Indian Church marks “Black Day” against the discrimination of Dalits

August 11, 2016 by  
Filed under newsletter-india

New Delhi, August 10, 2016: The Christian community “does not require any special favours; it wants justice, equality and minority protection, guaranteed by the Constitution of the country. Like other Dalits, Christian Dalits face discrimination, and are not protected from violence since they do not fall within the official category of Scheduled Castes,” said Card Oswald Gracias, president of the Catholic Bishops’ Conference of India (CCBI), on the occasion of ‘Black Day’, a day of protests held every year on 10 August to highlight the discrimination against Christian Dalits.

On 10 August, 1950, the President of India, under Article 341 (1) of the Indian Constitution, signed ‘Constitution Scheduled Caste Order 1950’. However, the decree, under paragraph 3, says “no person who professes a religion different from the Hindu religion shall be deemed to be a member of a Scheduled Caste”.

Amendments were made in 1956 and 1990 to cover Buddhists and Sikhs, but Christians and Muslims were left out.

Because of this law, Hindu Dalits have economic, educational and social advantages with job quotas assigned in the bureaucracy.

For a long time, Dalit Christians and Muslims have deemed the Order as illegal, and a violation of the constitutional principles of equality (Article 14), no religious discrimination (Article 15) and freedom to choose their own religion (Article 25).

Dalits represent about two thirds of India’s Christian community, who make up 2.3 per cent of the country’s population.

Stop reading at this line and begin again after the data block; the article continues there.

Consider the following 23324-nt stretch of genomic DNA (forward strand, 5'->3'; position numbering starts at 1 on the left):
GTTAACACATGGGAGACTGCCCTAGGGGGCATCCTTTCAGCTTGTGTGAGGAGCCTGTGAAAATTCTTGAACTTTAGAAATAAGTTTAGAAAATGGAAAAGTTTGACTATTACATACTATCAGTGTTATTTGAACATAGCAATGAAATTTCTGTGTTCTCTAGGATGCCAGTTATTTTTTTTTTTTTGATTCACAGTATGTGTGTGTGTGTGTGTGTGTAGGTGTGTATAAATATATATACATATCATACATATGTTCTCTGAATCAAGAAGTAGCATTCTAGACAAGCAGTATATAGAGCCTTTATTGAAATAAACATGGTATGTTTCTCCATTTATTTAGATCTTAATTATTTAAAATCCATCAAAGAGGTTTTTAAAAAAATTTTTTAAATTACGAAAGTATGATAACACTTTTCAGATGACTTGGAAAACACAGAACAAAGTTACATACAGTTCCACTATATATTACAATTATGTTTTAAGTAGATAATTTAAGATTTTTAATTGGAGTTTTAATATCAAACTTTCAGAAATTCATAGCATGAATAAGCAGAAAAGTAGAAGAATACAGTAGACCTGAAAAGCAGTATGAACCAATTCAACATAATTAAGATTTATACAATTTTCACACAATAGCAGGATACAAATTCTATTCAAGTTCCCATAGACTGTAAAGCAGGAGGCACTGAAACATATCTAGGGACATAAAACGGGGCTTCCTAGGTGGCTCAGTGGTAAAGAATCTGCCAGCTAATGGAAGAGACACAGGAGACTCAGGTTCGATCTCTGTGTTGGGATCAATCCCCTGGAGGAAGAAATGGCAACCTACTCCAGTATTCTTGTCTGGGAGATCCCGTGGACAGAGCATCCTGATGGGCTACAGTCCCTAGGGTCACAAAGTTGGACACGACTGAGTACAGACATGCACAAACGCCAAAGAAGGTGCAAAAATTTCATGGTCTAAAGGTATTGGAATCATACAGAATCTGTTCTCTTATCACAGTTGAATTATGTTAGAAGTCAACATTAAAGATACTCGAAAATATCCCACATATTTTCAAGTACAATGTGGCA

For the 66th anniversary of the Order, the CCBI called on Catholics to observe a “black day in your respective dioceses and institutions. Organise meetings, demonstrations, hunger strikes and candle vigils to show solidarity with Christians who suffer. Please make use of the media, especially social media, to spread the news to civil society.”

“Human development indicators of Dalit Christians show social, economic, political and cultural discrimination that lead to widening income inequalities, poverty levels, and denial of equal opportunities and access to resources and services. The government must end discrimination against Dalit Christians.”

Unfortunately, the prelate notes, even “in the Church, there is discrimination along caste lines”. But “as my late friend and Brother Archbishop Marampudi Joji would proudly say, ‘Only in the Catholic Church could a Dalit become an archbishop. I am the first Dalit archbishop.”

“The Church has been hurt recently, as evinced by the attack against a Dalit bishop. At the same time another Dalit was consecrated bishop.”

– asianews

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